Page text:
MICROCHANNEL DEFINITION FOR TWO-PHASE FLOW BOILING: DEFINING A CRITICAL DIMENSION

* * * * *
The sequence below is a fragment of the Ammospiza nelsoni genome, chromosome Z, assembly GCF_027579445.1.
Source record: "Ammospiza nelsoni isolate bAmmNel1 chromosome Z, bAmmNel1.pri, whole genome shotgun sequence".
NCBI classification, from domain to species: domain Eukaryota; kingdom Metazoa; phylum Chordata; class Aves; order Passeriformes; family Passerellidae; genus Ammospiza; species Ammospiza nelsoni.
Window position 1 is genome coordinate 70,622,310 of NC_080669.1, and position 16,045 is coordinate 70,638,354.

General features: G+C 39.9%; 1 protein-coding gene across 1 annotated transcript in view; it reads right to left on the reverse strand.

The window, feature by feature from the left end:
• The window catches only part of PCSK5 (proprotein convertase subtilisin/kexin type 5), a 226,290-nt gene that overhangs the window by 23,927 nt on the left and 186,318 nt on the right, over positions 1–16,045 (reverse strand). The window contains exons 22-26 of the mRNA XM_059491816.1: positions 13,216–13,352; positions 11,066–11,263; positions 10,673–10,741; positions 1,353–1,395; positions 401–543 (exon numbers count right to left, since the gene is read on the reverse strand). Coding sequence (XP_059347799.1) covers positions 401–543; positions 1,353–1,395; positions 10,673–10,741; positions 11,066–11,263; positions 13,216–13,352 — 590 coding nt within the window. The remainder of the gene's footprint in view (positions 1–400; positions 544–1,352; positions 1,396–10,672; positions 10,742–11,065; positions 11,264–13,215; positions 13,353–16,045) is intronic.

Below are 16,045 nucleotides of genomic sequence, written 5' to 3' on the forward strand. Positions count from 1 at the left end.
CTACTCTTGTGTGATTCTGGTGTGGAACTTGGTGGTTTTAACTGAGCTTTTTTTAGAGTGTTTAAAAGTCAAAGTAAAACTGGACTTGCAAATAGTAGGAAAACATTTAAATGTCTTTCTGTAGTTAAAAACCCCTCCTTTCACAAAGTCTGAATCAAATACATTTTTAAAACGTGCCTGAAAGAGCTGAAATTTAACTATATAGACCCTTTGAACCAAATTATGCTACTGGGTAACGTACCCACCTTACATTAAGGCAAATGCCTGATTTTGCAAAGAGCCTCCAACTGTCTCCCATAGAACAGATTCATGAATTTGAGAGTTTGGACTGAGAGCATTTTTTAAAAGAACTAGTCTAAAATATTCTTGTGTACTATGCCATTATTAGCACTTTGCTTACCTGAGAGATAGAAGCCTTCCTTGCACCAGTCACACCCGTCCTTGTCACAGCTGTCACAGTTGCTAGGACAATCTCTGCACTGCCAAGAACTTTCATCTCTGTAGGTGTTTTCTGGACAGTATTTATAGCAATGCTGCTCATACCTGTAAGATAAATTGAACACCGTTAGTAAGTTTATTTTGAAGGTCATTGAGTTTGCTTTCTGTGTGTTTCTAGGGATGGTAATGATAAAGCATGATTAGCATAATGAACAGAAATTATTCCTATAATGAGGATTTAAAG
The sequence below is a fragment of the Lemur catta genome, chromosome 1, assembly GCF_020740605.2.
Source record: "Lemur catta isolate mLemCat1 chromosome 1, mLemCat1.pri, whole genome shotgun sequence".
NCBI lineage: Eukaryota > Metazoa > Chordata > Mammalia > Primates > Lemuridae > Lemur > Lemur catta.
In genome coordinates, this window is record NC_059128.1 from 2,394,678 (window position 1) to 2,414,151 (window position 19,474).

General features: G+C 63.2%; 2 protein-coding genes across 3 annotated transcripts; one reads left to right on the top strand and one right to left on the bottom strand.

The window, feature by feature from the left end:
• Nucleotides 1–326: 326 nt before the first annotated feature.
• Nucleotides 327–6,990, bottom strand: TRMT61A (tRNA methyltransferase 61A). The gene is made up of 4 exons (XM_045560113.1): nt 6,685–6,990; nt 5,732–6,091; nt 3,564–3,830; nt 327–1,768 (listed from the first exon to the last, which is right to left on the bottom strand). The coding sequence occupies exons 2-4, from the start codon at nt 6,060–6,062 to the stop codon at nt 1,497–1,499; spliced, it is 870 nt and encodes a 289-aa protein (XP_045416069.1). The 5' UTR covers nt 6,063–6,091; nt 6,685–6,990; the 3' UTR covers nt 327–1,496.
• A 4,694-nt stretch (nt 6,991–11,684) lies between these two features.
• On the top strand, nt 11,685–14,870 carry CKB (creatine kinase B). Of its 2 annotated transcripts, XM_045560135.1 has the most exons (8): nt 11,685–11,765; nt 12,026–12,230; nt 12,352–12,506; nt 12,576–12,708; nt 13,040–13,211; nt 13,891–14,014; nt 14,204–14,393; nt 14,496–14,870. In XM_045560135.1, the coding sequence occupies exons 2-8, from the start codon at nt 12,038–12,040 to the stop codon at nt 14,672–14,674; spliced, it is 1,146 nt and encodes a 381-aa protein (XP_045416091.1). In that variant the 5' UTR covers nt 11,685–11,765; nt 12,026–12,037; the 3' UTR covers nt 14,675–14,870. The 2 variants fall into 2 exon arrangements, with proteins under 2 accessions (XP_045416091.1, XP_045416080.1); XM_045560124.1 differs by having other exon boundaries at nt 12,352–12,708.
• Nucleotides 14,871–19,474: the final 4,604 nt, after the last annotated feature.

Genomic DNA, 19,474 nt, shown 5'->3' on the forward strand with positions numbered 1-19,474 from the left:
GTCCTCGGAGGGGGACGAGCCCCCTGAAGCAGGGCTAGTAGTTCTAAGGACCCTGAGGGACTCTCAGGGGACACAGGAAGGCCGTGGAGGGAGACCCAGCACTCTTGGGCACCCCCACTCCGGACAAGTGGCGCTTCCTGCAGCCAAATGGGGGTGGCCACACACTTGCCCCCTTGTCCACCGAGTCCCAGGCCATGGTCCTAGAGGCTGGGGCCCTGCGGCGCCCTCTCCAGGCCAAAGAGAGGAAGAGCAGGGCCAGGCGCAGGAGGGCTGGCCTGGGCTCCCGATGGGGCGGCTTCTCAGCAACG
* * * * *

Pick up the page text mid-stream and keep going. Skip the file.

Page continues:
The definition of microchannel size in the literature for two-phase flow boiling is arbitrary. There is no universally accepted definition. The transition from macrochannel to microchannel cannot be based solely and arbitrarily on the physical dimensions of the channel. The purpose of this paper is to define a critical dimension for a microchannel. It is proposed that there should be no difference between the temperature on the tip of the bubble and the average mixed temperature of the fluid at the point of bubble departure with the temperature of both equal to the saturation temperature. In this situation, the bubble should be stable after detachment. The point of bubble departure from the heated surface is determined from the force balance (buoyant force, surface tension force, and friction force) on the bubble, and the temperature distribution away from the heated wall. The hydraulic diameter was determined by solving the resulting equations. The properties of CO2 at saturation temperature (from -30.15°C to 20°C and mass flux ranging from 200 to 1000 kg/(m2s)) were used. The following trends were found: when temperature is constant, DH critical decreases as G increases; and when G is constant, the DH critical increases as temperature decreases. Preliminary experiments performed at CERN seem to support our model's microchannel definition. Visualization experiments are planned for further validation of our model. In conclusion, this model may allow us to predict whether microchannel conditions exist or not before experiments are conducted.